Mankind should not just aim, but do it much higher

"Aim above morality. Be not simply good, be good for something."

– The man who saw from isolation, Henry David Thoreau (1817-1862), via Lowell Douglas, Atlanta.


Meet the runoff candidates

For the 2012 primary season, GwinnettForum asked all candidates facing primary opposition in Gwinnett County to provide answers to a few questions.

You can read their answers below by clicking on the links. Candidates with no primary opposition are not listed. Those with opposition in the General Election will be asked questions, which we'll publish before the November election.


  • (+) indicates a candidate has received GwinnettForum's endorsement.


Gwinnett County Commission, District 3



Superior Court

State Court

Gwinnett history book in second printing

Previously out of print, Elliott Brack's 850-page history, "Gwinnett: A Little Above Atlanta," is now available again. Since its original publication, the book was declared the winner of the 2010 Award of Excellence for documenting Georgia history by the Georgia Historical Records Advisory Board. It is also the winner of the Gwinnett Historical Society's Whitworth-Flanigan Award for 2011 for preserving the history of Gwinnett County.The book includes 143 demographic and historic tables, with more than 4,000 names in the index, and 10,000 names in the appendix.Two versions of the book are available. The hardback edition is priced at $75, while a softback edition is $40. Books are available at:

  • Atlanta History Center, Atlanta
  • Books for Less, Buford
  • Gwinnett Historical Society, Lawrenceville
  • Parsons Gifts and Cards, Duluth
  • Vargas and Harbin Gallery, Norcross

You can also order books through the Internet. To do that, go to to place your order. For mail orders, there is a $5 shipping and handling fee. Purchases are also subject to the 6 percent Georgia sales tax.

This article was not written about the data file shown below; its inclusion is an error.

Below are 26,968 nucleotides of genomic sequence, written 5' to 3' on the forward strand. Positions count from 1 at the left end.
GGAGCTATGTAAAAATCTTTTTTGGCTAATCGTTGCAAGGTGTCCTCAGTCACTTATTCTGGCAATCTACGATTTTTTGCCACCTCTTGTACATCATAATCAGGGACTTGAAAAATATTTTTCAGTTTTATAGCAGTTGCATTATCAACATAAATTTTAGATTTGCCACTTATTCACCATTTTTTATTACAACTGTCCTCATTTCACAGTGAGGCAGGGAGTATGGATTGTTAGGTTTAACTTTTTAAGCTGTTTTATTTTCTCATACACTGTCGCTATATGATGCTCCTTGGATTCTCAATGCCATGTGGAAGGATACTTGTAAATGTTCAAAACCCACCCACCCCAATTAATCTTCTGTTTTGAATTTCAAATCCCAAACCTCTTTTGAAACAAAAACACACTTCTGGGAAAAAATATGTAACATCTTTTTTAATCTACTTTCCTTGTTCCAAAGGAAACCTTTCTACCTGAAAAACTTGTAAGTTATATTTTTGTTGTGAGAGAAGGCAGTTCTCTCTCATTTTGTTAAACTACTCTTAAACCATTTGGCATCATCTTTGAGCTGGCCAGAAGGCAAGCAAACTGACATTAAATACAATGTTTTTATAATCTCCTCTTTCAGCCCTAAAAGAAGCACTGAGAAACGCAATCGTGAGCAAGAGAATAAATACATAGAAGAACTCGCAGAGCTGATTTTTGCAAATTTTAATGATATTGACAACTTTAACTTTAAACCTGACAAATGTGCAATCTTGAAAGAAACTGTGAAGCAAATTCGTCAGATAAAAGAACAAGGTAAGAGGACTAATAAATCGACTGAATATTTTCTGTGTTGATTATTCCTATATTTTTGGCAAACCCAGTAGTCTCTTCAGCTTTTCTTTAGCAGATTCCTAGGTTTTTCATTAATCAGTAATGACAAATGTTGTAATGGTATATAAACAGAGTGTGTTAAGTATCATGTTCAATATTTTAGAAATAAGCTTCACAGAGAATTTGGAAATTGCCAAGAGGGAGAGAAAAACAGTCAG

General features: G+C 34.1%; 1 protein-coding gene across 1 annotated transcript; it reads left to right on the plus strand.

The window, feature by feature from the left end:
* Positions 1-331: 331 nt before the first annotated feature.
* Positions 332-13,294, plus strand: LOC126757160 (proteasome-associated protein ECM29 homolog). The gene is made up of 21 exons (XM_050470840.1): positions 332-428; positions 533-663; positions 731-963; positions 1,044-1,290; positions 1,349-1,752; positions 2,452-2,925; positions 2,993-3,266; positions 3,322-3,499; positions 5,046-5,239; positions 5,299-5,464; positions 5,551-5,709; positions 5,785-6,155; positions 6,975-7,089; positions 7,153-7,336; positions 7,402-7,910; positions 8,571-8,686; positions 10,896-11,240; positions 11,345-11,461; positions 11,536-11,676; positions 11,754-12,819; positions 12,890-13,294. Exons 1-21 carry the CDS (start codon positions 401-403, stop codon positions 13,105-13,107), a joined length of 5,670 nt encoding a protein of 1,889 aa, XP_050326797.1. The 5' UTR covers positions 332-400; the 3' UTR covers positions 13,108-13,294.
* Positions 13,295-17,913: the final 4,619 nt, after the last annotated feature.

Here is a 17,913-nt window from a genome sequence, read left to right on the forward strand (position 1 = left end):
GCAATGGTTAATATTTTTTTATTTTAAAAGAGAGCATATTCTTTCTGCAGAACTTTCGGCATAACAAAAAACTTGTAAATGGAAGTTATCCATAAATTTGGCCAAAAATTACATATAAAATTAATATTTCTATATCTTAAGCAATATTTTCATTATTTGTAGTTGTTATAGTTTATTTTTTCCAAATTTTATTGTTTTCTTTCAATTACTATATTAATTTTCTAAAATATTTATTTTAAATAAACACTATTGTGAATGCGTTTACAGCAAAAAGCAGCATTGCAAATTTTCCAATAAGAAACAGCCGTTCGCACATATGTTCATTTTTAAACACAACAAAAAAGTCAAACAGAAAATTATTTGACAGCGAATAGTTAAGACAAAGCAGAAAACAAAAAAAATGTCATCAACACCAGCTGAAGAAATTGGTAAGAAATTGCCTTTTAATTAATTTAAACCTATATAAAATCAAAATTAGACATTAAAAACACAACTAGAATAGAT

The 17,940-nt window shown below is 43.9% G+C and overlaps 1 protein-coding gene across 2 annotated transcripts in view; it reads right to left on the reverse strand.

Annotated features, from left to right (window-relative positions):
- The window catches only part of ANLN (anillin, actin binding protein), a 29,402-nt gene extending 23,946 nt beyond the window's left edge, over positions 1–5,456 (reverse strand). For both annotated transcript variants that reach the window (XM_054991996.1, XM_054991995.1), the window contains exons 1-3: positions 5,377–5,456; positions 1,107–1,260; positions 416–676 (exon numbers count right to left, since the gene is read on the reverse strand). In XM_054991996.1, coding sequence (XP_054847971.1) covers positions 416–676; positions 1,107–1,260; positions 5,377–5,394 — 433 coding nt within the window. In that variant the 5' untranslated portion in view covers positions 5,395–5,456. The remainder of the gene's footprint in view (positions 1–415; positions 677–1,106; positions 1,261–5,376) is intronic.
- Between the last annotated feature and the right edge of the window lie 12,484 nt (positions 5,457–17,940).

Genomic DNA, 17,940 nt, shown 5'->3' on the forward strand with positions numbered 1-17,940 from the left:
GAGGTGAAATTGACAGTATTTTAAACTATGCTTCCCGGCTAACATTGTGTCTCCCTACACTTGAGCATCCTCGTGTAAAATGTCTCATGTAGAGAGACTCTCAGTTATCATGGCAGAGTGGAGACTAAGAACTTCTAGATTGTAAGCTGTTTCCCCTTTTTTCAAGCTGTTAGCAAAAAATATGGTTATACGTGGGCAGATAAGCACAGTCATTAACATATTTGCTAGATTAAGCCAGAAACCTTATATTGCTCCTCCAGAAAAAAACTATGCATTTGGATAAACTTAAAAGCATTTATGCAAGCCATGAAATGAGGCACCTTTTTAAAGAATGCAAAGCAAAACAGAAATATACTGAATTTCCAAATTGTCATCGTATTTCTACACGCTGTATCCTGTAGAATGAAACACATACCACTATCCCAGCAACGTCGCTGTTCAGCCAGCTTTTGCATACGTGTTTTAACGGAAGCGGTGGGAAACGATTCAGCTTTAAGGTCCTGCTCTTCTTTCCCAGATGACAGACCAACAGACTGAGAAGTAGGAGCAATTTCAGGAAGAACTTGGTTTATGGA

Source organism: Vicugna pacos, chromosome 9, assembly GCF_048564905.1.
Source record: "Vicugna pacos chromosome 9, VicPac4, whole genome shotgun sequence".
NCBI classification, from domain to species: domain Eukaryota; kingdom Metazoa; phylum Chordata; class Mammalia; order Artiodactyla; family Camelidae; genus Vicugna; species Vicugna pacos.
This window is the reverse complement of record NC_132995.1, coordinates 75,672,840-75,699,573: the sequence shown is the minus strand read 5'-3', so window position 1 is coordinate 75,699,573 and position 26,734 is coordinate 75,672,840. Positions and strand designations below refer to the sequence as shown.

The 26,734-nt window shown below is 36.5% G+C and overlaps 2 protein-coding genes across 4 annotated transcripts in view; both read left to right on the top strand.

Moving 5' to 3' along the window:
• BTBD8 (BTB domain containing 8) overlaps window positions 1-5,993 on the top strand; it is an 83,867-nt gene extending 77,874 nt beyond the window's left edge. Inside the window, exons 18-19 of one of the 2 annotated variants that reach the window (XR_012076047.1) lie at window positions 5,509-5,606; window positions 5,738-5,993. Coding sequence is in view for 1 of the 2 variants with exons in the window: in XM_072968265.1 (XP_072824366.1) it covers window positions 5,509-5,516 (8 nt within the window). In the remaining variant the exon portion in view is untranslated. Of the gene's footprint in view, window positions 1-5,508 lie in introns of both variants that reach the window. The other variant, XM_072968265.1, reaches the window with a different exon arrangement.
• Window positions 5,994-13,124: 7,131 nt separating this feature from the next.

Business After Hours of the Buford Business Alliance: 5:30 p.m., Aug. 14, Ivy Springs Manor, 3177 Gravel Springs Road in Buford.

(NEW) Brian Gregory, Georgia Tech basketball coach, will speak noon Aug. 16 at the Rotary Club of South Gwinnett. Meetings are held at Northwood Country Club, 3156 Club Drive.

(NEW) Second Annual Chili Cook-Off, downtown Duluth: 6 p.m. 7o 9 p.m., Aug. 16, Town Green, 3142 Hill Street. Come taste what council members cook, cast your vote for who’s best, and hear live bluegrass music by Smokey’s Farmland Band. There will also be family-friendly games, including tug of war, sack races and other activities….plus trivia. Councilman Billy Jones is defending champion.


11/13: Casino coming?
11/9: GOP and Georgia Dems
11/6: Early voting, more
11/2: Will Sandy impact election?

10/30: Georgia and GI Bill
10/26: Barge making name
10/23: Our 2012 endorsements
10/19: Pet peeves, more
10/15: Long plane flights
10/12: NO on Amendment 1
10/9: Elisha Winn Fair
10/5: Lots of construction
10/2: Texting while walking

9/28: WSB sets lower bar
9/25: State Archive fracas
9/21: Charter concerns
9/18: Benefits of living here
9/14: Continuing objectives
9/11: Trip to France, Spain
9/7: Community pride

8/31: Conversation on guns
8/24: More robocalls ahead
8/21: Newspaper museum
8/17: Seem easier to vote?
8/14: Western ridges, fall line
8/10: Runoff endorsements
8/7: New UGA health campus
8/3: Primaries raise more questions


11/13: Barksdale: Storm prep
11/9: Houston: Kettle Creek
11/6: Stilo: Christmas Canteen
11/2: Crews: View Point Health

10/30: Willis: Amendment One
10/26: Brown: Doc's research
10/19: Hudgens Prize jurors picked
10/15: Urrutia: $2 million gift to GGC
10/12: Young: Lilburn city hall
10/9: Long: Charter schools
10/5: Jones: PGA golf to return
10/2: DeWilde: Suwanee's red code

9/28: Stilo: Pinter's Betrayal
9/21: Love: Model for Nigeria
9/21: Walsh: Childhood obesity
9/18: Ashley promoted
9/14: Wiener: CID's initiative
9/11: Olson: $50K Hudgens contest
9/7: Stilo: Acting classes for all

8/31: Havenga: Great Days of Service
8/24: Griswold: Casino for OFS site
8/21: Brooks: Taking the Megabus
8/17: Summerour: Newspaper family
8/14: Sharp: Newport visit
8/10: Thomas: On schizophrenia
8/7: Carraway: Amendment wording
8/3: Willis: Ready for school parents?


2001-2012, Gwinnett is Gwinnett County's online community forum for commentary that explores pragmatic and sensible social, political and economic approaches to improve life in Gwinnett County, Ga. USA.